10 New Middle Grade Books, May 2023
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If you’re looking for new middle grade books, this May brings new titles with fantastic stories and topics! You’ll find magic, murder, mystery, heartbreak, and body size issues. As always, there’s something for everyone. All you need to do is decide which book to read first!
10 New Middle Grade Books, May 2023
The Takeout by Tracy Badua
REALISTIC + MAGIC (MAGICAL REALISM?)
A delicious story with a determined heroine who overcomes the odds against her! Mila loves helping her dad at his food truck of Philiipoino Indian fusion food. Her favorite celebrity chefs arrive in town to open a restaurant across the street, but they’ve stolen the food truck’s menu and recipes! Mila’s determined to prove the theft, but it’s difficult with no power or influence. Even still, she and her friend Ajay work to expose the chefs with a little help from her Philipino folk-magic potions. And as Mila pursues her goal, she learns that she can be herself…and that, in the end, her other friends really do accept her for who she is.
Work in Progress by Jarett Lerner
REALISTIC / VERSE
Will is self-loathing about his body size, which makes his eating even more disordered. He eats away the sadness and doesn’t eat to try to fix it, and it’s a horrible cycle. As he grapples with his identity and makes a new friend, Will begins to realize that he’s a work in progress and eating, his body size, and his shape aren’t bad. He concludes that it’s not his job to change, to bend or twist to what others want, but only to be himself. Written in verse, this is an unflinching, emotionally-charged look at disordered eating and body dysmorphia.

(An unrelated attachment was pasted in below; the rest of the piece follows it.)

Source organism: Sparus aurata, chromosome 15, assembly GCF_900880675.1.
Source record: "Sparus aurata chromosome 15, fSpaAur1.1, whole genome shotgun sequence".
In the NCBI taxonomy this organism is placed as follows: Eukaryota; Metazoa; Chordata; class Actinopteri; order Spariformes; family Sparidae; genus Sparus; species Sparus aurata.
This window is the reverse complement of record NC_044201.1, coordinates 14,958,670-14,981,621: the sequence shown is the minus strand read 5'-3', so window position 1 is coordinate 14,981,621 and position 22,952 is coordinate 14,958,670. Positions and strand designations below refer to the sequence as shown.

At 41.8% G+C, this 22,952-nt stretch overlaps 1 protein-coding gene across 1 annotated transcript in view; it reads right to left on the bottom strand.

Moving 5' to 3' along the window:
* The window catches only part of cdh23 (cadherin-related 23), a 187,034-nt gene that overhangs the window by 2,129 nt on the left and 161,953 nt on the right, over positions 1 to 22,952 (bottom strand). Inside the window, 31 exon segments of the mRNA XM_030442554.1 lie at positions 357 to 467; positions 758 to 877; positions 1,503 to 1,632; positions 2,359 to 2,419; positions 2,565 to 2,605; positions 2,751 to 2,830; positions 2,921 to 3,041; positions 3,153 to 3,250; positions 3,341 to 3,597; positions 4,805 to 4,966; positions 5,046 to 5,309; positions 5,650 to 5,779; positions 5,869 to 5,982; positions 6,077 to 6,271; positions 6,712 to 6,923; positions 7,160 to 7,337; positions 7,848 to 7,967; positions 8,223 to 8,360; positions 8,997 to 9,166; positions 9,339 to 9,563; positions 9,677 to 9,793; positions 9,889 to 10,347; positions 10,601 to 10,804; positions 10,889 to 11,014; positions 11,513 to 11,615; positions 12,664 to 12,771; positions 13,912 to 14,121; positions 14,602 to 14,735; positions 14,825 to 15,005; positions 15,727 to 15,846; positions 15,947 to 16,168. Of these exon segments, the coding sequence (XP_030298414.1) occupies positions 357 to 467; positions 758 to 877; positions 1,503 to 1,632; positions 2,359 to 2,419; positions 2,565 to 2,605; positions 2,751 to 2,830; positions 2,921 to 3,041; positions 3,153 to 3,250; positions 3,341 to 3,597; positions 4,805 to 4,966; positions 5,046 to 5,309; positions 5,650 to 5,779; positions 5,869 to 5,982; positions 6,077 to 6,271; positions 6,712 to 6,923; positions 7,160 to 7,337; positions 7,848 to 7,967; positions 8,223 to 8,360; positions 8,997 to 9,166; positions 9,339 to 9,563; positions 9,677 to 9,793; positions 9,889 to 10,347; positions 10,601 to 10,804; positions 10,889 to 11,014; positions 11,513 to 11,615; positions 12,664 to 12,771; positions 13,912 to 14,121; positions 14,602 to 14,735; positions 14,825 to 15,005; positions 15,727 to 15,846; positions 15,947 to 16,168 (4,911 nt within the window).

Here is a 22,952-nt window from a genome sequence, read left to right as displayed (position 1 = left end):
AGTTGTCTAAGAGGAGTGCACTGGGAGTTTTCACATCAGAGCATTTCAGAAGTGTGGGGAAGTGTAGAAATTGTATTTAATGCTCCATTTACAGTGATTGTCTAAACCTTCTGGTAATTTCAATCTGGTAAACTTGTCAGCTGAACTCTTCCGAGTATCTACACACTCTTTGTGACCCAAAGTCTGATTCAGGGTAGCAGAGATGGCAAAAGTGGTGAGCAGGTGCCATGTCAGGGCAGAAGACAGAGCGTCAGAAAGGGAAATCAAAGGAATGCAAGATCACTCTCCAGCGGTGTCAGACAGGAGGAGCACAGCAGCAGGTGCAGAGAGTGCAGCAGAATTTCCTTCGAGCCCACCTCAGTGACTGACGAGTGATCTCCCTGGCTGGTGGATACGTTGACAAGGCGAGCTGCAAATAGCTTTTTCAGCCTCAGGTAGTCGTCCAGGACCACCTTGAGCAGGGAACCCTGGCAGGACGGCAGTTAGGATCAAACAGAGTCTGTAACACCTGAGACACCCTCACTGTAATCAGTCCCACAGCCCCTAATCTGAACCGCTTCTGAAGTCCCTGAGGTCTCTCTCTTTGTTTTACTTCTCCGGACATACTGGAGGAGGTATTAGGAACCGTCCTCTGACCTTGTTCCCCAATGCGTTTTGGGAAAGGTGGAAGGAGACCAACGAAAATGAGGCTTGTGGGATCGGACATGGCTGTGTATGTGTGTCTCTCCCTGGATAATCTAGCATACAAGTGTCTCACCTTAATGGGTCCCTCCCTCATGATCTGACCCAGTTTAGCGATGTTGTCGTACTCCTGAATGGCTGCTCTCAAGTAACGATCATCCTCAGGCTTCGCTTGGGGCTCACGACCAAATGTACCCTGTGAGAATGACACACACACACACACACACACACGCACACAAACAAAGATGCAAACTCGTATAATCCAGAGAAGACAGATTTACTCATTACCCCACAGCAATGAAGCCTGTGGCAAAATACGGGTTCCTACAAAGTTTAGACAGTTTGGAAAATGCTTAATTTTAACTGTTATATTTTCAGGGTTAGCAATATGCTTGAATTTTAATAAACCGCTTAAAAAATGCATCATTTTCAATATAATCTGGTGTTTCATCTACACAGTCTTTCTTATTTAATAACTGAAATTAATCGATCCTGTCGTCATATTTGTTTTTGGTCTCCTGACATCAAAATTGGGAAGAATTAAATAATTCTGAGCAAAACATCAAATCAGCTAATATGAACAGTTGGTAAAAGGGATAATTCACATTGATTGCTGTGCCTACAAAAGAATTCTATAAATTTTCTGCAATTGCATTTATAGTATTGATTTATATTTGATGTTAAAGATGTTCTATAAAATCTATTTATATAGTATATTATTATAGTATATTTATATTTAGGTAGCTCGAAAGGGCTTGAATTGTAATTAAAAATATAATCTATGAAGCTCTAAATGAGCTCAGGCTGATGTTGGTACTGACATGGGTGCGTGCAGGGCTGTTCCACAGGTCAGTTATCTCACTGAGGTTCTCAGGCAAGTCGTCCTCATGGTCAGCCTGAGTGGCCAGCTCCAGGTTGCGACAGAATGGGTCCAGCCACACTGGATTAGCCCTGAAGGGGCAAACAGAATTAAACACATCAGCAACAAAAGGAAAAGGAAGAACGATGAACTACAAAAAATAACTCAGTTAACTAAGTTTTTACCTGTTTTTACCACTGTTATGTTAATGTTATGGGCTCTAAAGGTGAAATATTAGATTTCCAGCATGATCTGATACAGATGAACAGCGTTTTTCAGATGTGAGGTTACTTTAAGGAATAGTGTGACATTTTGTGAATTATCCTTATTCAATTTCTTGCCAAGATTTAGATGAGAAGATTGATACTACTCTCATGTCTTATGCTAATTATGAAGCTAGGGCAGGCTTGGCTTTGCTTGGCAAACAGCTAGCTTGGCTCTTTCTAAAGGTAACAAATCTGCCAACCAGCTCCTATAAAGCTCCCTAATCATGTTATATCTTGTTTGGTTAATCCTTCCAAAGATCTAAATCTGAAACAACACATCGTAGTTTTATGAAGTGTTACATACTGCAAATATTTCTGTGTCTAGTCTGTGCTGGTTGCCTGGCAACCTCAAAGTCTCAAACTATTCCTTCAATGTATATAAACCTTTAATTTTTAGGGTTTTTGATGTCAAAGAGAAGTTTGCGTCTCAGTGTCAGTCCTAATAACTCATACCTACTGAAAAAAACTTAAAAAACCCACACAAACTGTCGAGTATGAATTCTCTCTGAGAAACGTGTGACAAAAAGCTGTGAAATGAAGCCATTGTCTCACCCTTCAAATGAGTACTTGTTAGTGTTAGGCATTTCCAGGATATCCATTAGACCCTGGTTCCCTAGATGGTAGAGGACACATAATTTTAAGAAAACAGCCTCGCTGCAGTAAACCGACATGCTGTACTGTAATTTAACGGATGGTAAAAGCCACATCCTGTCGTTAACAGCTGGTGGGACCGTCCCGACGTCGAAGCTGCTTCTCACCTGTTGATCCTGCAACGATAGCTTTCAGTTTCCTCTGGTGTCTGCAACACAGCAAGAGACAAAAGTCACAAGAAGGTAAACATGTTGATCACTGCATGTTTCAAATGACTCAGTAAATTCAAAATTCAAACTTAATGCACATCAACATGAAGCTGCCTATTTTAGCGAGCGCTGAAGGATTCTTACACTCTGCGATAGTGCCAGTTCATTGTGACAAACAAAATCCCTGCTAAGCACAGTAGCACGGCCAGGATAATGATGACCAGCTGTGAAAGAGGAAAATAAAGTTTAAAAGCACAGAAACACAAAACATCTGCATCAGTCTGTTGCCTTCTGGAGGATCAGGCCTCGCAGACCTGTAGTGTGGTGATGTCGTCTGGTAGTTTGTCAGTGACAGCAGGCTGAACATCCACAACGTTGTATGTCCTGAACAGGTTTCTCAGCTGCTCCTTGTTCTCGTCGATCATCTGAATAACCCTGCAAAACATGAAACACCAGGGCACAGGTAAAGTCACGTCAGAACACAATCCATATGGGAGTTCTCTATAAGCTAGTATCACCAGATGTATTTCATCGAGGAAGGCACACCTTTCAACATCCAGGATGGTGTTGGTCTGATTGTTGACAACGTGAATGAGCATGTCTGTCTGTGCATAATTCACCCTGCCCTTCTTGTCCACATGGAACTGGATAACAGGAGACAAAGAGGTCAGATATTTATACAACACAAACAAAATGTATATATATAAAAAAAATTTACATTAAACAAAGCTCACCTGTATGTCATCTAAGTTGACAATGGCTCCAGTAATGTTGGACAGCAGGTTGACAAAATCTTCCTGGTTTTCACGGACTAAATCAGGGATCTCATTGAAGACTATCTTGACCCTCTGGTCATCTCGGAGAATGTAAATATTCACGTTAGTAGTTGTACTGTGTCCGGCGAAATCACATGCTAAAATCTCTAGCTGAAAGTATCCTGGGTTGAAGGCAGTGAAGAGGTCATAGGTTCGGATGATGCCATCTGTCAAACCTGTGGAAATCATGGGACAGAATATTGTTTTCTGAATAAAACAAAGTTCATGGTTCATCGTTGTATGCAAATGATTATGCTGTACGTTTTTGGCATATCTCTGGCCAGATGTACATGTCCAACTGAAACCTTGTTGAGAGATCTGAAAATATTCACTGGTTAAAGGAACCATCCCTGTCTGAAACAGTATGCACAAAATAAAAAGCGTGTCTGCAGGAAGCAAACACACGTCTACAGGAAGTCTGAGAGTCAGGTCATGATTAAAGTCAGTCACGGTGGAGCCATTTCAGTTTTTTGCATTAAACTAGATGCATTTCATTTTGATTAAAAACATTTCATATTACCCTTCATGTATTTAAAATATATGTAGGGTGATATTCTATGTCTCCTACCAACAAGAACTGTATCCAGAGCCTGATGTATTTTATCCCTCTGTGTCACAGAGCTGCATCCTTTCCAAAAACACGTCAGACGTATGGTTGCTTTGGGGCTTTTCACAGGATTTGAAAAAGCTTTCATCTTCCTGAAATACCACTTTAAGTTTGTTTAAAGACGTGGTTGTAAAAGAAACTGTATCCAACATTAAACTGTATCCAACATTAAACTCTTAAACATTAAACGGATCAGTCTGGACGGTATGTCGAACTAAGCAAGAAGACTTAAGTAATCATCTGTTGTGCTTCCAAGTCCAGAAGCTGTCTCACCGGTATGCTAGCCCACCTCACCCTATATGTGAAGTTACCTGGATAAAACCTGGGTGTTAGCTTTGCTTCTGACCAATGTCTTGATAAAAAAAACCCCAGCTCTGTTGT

Scurry by Mac Smith
I love the art in this graphic novel about a post-apocalyptic time with no humans and only animals. The house mice are scrounging to survive from what the humans left, but there isn’t enough food for their community. When our hero Wix leaves to scout more food, he discovers the rat’s betrayal, dangerous predators, including hawks and crows, and a strange beaver kingdom. It’s an epic animal adventure of danger, bravery, and exploration!
One and Only Ruby by Katherine Applegate
Even though her aunties are excited, Ruby is dreading Tuskday because she associates tusks with the pain of hunters. So she tells her uncles (Bob and Ivan) about her life before, her life in Africa when she was happy and loved until hunters slaughtered her herd. After that, Ruby was rescued and cared for by a kind man, then captured again by greedy black-market animal traders and sent to the zoo in the mall, where they all met. Also, Ruby shares that she misses her beloved auntie Stella. Ruby’s new aunties help her to honor Stella, and it helps Ruby realizes that Stella was with her all along…and that she IS ready for the Tuskday growing up ceremony. Ruby’s story is heartbreaking because it’s close to the truth of how elephants are treated– hunted, abused, and separated from their families. Sad and beautifully written, this is a magnificent tribute to elephants and the youngest member of this multi-animal family.
Minerva Keen’s Detective Club by James Patterson and Keir Graff
Has there ever been an exciting kid-appropriate murder mystery? Not often, that’s for sure! In this murder mystery story, amateur detective Minerva finds one person after another who has been poisoned! She is intent on helping the police detective solve the case, so she, her brother Heck, and her new school friend Santos investigate every possibility. It’s fast-paced, interesting, and engaging.
Once There Was by Kiyash Monsef